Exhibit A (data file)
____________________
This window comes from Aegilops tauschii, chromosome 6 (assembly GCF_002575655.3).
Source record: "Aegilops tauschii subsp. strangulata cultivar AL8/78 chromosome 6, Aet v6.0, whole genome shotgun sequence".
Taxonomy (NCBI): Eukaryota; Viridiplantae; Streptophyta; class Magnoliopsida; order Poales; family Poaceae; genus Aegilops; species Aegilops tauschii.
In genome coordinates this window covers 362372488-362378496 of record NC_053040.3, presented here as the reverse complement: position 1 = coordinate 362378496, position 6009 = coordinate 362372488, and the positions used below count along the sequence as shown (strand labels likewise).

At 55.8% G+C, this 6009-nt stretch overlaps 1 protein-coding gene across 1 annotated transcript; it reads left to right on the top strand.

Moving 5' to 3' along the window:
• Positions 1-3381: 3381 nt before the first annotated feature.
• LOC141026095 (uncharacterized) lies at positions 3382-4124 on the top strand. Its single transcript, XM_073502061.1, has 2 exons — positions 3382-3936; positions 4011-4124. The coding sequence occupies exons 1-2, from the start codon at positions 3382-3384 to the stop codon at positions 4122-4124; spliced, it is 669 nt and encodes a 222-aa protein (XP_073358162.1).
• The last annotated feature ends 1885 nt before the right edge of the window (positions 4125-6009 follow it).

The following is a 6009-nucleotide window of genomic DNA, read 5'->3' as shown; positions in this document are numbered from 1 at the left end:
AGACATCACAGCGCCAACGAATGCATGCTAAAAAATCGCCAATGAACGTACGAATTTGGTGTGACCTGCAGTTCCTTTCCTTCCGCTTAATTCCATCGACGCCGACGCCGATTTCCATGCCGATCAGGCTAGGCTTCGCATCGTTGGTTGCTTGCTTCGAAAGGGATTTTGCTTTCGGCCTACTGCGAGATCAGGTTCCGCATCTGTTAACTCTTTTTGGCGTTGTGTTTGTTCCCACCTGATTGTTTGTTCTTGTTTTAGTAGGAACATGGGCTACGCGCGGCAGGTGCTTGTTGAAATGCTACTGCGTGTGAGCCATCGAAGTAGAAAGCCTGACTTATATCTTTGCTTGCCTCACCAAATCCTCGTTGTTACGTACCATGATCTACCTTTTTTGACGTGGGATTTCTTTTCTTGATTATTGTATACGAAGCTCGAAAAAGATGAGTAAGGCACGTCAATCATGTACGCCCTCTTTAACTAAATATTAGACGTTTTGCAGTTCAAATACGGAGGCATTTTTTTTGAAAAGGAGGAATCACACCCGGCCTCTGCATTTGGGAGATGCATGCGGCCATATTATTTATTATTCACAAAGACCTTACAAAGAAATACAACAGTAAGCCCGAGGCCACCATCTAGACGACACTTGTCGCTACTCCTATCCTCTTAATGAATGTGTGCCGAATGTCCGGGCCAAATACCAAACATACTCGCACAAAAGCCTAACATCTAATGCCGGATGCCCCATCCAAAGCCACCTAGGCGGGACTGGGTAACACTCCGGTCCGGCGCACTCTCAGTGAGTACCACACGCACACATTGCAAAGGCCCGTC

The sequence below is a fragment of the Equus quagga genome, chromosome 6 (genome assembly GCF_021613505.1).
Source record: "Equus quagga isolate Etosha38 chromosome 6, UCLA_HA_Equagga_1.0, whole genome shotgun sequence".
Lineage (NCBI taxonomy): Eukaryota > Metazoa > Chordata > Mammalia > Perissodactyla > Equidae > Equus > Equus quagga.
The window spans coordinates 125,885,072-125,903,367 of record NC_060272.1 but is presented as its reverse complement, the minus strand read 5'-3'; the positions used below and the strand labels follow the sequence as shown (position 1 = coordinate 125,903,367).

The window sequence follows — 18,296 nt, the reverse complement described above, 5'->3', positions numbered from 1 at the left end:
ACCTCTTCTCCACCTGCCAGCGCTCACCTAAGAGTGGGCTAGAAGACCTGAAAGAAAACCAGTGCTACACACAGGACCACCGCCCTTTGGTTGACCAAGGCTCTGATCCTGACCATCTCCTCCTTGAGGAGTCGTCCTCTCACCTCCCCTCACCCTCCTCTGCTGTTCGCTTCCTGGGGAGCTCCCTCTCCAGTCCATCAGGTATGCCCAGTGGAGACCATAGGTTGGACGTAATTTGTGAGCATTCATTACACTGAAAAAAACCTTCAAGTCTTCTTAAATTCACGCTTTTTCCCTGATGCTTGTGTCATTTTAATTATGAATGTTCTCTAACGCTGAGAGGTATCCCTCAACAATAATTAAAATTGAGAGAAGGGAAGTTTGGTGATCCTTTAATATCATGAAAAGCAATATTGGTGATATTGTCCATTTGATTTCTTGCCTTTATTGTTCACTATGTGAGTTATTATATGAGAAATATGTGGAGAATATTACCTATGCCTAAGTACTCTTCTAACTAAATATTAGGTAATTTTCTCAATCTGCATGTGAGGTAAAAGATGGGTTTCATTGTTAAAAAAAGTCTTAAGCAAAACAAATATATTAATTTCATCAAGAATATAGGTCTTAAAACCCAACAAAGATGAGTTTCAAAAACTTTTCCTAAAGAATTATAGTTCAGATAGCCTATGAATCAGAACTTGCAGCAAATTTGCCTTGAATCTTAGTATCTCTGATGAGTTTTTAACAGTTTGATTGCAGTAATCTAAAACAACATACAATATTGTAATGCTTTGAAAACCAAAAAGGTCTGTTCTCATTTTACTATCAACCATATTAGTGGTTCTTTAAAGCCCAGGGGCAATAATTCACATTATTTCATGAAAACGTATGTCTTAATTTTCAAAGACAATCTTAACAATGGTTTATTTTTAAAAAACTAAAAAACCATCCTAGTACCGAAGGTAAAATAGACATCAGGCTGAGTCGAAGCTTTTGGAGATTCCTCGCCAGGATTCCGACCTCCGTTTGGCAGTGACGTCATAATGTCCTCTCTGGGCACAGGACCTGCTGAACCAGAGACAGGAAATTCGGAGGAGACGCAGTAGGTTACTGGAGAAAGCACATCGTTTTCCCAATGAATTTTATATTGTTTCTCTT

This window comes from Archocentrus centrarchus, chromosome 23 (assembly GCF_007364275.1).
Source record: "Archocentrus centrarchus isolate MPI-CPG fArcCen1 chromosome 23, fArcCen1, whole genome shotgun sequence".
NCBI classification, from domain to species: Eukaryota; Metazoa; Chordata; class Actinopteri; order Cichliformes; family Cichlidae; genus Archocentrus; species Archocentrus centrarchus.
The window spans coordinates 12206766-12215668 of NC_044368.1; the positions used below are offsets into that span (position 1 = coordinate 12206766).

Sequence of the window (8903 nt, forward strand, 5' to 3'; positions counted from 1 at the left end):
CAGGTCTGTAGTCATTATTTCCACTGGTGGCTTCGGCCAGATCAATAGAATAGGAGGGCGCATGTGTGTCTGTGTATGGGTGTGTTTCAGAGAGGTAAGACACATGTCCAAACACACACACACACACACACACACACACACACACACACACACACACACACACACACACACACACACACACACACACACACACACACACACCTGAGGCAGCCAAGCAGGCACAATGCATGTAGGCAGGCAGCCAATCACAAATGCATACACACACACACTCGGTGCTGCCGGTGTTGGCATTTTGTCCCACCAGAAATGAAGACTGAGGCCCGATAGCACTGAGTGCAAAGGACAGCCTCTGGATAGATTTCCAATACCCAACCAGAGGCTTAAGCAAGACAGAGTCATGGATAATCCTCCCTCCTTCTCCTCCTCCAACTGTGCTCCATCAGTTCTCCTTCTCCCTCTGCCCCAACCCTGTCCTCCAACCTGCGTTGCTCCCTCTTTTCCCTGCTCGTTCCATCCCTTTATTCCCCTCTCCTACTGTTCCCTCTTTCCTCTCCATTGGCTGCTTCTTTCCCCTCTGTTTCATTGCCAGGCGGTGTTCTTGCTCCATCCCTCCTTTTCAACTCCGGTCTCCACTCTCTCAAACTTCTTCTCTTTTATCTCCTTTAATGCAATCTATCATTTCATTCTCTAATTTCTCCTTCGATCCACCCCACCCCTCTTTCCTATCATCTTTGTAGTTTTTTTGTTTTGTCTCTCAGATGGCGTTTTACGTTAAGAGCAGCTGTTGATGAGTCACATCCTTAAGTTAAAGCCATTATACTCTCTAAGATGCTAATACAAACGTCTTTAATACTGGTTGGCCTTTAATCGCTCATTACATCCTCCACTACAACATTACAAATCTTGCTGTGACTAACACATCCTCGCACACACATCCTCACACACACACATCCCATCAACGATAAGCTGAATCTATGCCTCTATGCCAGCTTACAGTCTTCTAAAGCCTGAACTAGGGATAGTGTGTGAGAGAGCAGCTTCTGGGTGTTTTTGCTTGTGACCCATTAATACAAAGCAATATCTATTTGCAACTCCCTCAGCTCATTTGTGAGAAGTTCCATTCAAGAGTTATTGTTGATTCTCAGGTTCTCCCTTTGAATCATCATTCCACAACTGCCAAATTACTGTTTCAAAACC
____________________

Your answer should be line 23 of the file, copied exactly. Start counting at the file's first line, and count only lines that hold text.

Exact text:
CAGGTCTGTAGTCATTATTTCCACTGGTGGCTTCGGCCAGATCAATAGAATAGGAGGGCGCATGTGTGTCTGTGTATGGGTGTGTTTCAGAGAGGTAAGACACATGTCCAAACACACACACACACACACACACACACACACACACACACACACACACACACACACACACACACACACACACACACACACACACACACACACCTGAGGCAGCCAAGCAGGCACAATGCATGTAGGCAGGCAGCCAATCACAAATGCATACACACACACACTCGGTGCTGCCGGTGTTGGCATTTTGTCCCACCAGAAATGAAGACTGAGGCCCGATAGCACTGAGTGCAAAGGACAGCCTCTGGATAGATTTCCAATACCCAACCAGAGGCTTAAGCAAGACAGAGTCATGGATAATCCTCCCTCCTTCTCCTCCTCCAACTGTGCTCCATCAGTTCTCCTTCTCCCTCTGCCCCAACCCTGTCCTCCAACCTGCGTTGCTCCCTCTTTTCCCTGCTCGTTCCATCCCTTTATTCCCCTCTCCTACTGTTCCCTCTTTCCTCTCCATTGGCTGCTTCTTTCCCCTCTGTTTCATTGCCAGGCGGTGTTCTTGCTCCATCCCTCCTTTTCAACTCCGGTCTCCACTCTCTCAAACTTCTTCTCTTTTATCTCCTTTAATGCAATCTATCATTTCATTCTCTAATTTCTCCTTCGATCCACCCCACCCCTCTTTCCTATCATCTTTGTAGTTTTTTTGTTTTGTCTCTCAGATGGCGTTTTACGTTAAGAGCAGCTGTTGATGAGTCACATCCTTAAGTTAAAGCCATTATACTCTCTAAGATGCTAATACAAACGTCTTTAATACTGGTTGGCCTTTAATCGCTCATTACATCCTCCACTACAACATTACAAATCTTGCTGTGACTAACACATCCTCGCACACACATCCTCACACACACACATCCCATCAACGATAAGCTGAATCTATGCCTCTATGCCAGCTTACAGTCTTCTAAAGCCTGAACTAGGGATAGTGTGTGAGAGAGCAGCTTCTGGGTGTTTTTGCTTGTGACCCATTAATACAAAGCAATATCTATTTGCAACTCCCTCAGCTCATTTGTGAGAAGTTCCATTCAAGAGTTATTGTTGATTCTCAGGTTCTCCCTTTGAATCATCATTCCACAACTGCCAAATTACTGTTTCAAAACC